The discussion about pronouns has been the topic of conversation a lot recently, so I’ve been reflecting on using pronouns for a while.
Pronouns are the words used to refer to a person or thing rather than using their name constantly. If someone were talking about me, Victoria, aka Dr. V, (*waves* hi, hello!) they might say, “Oh, have you met Victoria? She facilitates regular Orgasmic Yoga classes. Her next circle is on the third Sunday of the month.” She and her are the pronouns I use, and yes that was a shameless plug for my OYoga circles. #NoShameInMyGame
Certainly since I’ve been in the sexuality field since 2012 or so I’ve had more of an awareness around pronouns, but much more recently, perhaps since June 2016, I have been thinking about about them with greater regularity and in earnest in a couple different ways.
First is in relation to others’ pronouns which takes a couple different tacks. One is being mindful and asking people what their pronouns are whether I’m meeting them for the first time, doing an opening circle in a class I’m facilitating, whether I’m in queer/trans or sex positive spaces or not, and checking in every so often (if I forget, or just after some months have passed) and clarifying what their pronouns are again.
The second is more self-reflective. As I’ve been reevaluating myself, my journey, and my identities I roll various words around in my mind, on my tongue, as I think about who I am now. This does change, and has, and it may still change in the future, but it’s important to check in with oneself periodically.
One of the biggest disappointments to me comes from sex positive and kinky people. Regarding getting people’s pronouns wrong, I’ve heard, mostly from people over 40 (usually over 60, if I’m keeping it real) that “it’s too difficult to remember people’s pronouns.” And when, not if, they get them wrong, it’s (either) that they aren’t trying to be malicious, their intentions are good, or that they’re simply reading the person as a certain gender and therefore using the “corresponding” pronoun.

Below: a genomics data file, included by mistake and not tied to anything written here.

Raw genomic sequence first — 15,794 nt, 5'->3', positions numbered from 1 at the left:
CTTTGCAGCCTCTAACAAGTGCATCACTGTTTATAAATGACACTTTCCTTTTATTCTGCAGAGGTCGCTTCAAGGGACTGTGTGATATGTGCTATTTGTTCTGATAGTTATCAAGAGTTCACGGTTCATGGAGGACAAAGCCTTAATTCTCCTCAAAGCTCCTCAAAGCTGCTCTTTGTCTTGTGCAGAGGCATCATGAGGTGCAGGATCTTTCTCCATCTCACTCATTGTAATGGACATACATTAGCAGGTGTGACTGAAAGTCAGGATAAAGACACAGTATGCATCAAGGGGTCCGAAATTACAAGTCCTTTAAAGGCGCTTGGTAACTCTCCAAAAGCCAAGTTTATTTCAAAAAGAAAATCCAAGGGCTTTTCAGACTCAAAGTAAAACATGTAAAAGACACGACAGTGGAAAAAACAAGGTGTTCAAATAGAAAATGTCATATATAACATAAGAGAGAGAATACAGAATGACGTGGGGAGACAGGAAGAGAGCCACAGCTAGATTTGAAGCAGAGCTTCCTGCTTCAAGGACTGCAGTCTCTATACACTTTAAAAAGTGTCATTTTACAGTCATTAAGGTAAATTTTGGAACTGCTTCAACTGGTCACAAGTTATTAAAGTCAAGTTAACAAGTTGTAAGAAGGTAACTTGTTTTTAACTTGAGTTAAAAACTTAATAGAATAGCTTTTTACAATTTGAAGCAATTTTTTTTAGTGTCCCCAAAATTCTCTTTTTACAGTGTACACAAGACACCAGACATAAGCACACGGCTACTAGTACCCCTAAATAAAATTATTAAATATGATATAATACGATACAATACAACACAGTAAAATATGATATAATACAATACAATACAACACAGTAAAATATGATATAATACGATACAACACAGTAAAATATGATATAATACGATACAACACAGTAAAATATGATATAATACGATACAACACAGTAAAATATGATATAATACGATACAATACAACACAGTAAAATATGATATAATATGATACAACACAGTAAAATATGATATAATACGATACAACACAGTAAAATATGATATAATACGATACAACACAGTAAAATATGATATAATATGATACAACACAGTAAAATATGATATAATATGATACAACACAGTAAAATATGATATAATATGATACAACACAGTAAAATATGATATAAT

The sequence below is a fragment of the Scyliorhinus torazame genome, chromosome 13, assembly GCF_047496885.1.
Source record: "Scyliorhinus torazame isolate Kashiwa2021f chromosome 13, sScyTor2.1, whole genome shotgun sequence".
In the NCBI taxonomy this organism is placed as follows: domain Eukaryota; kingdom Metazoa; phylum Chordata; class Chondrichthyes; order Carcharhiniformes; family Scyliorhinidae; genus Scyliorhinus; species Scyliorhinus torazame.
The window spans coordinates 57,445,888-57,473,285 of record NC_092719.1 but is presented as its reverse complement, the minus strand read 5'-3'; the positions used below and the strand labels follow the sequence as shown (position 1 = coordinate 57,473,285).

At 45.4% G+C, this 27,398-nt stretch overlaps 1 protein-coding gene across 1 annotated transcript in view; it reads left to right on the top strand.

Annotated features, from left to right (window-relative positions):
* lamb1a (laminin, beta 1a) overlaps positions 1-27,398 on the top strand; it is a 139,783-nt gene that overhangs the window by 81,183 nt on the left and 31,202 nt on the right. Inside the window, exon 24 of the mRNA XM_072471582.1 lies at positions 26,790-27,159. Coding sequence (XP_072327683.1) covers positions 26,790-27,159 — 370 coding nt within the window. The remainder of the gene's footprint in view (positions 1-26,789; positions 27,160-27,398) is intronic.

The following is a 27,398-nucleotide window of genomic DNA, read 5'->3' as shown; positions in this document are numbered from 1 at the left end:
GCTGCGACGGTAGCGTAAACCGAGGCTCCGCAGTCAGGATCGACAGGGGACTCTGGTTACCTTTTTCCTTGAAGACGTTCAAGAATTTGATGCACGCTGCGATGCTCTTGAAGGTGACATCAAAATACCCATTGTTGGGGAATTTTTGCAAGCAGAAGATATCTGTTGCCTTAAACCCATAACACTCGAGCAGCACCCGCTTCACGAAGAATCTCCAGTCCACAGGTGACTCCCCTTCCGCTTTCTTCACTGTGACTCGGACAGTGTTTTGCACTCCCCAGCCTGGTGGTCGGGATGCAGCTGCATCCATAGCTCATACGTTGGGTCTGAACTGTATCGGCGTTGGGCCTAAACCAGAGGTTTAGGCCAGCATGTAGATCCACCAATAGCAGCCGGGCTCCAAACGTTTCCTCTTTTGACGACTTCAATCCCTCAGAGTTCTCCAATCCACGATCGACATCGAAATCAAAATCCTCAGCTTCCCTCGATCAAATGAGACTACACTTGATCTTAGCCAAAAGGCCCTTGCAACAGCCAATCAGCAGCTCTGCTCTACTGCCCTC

Here’s the thing: That’s not okay.
Especially for those who are in sex positive communities and those with alternative sexual identities, we have to be better.
We have to be at the forefront of this movement. Because here’s the deal: It’s not about YOU. This is about being inclusive and creating spaces where people can be their full, authentic selves. There are so many spaces in this world, especially in the current climate, where folks have to put their guard up because it isn’t safe to be out about their sexuality, gender identity, or expression.
Now, I get it. It takes practice. It takes rewiring our brains. It takes shifting how we think as individuals and as a society. It takes going beyond what we see, stepping outside of our own experience. And if we identify as the gender we were assigned at birth (cisgender) and if we’ve taken for granted that our pronouns traditionally “match” that gender (e.g., assigned male at birth → boy → man → he/him/his pronouns) that think-outside-the-box muscle isn’t well developed. Again, it takes practice. It takes being okay with getting called out or called in from time to time when you fuck up, and getting okay with that squirmy feeling where it sucks to be wrong.
That feeling in your heart or in the pit of your stomach where it hurts and sucks to be wrong, called out, and embarrassed, is but a tiny fraction of what it feels like to constantly be misgendered and not feel acknowledged or seen.
This isn’t meant to have been an exhaustive post, but hopefully gets you to think, consider, and be more mindful generally in your interactions.
Trust me when I say, I don’t get it right 100% of the time. I fuck up. But I am always trying to be better, and listen and learn, and pay attention. If I can do it, you can, too!
3 Small Steps to Begin Shifting How You Think about Pronouns
- When meeting (new) people, in addition to exchanging names, share your pronouns and ask the other people what theirs are. And use them.
- Start to think in terms of gender neutral “they” when you are thinking of people whose gender or pronouns you don’t know.
- If you get someone’s pronoun wrong, and you catch yourself, correct yourself and move on.
- If you get someone’s pronoun wrong and they correct you, bookmark that in your memory, apologize, correct yourself, and move on.
- Do not go into an extended song and dance apology, and definitely don’t complain that it’s difficult or you’re trying your best. That starts to shift the onus onto them, but it’s not their problem. It’s yours. Do better.
A couple articles that inspired me to throw my proverbial hat into the ring
- All Your Questions About Gender-Neutral Pronouns Answered Teen Vogue
- Degendering the Language of Customer Service Barista Magazine
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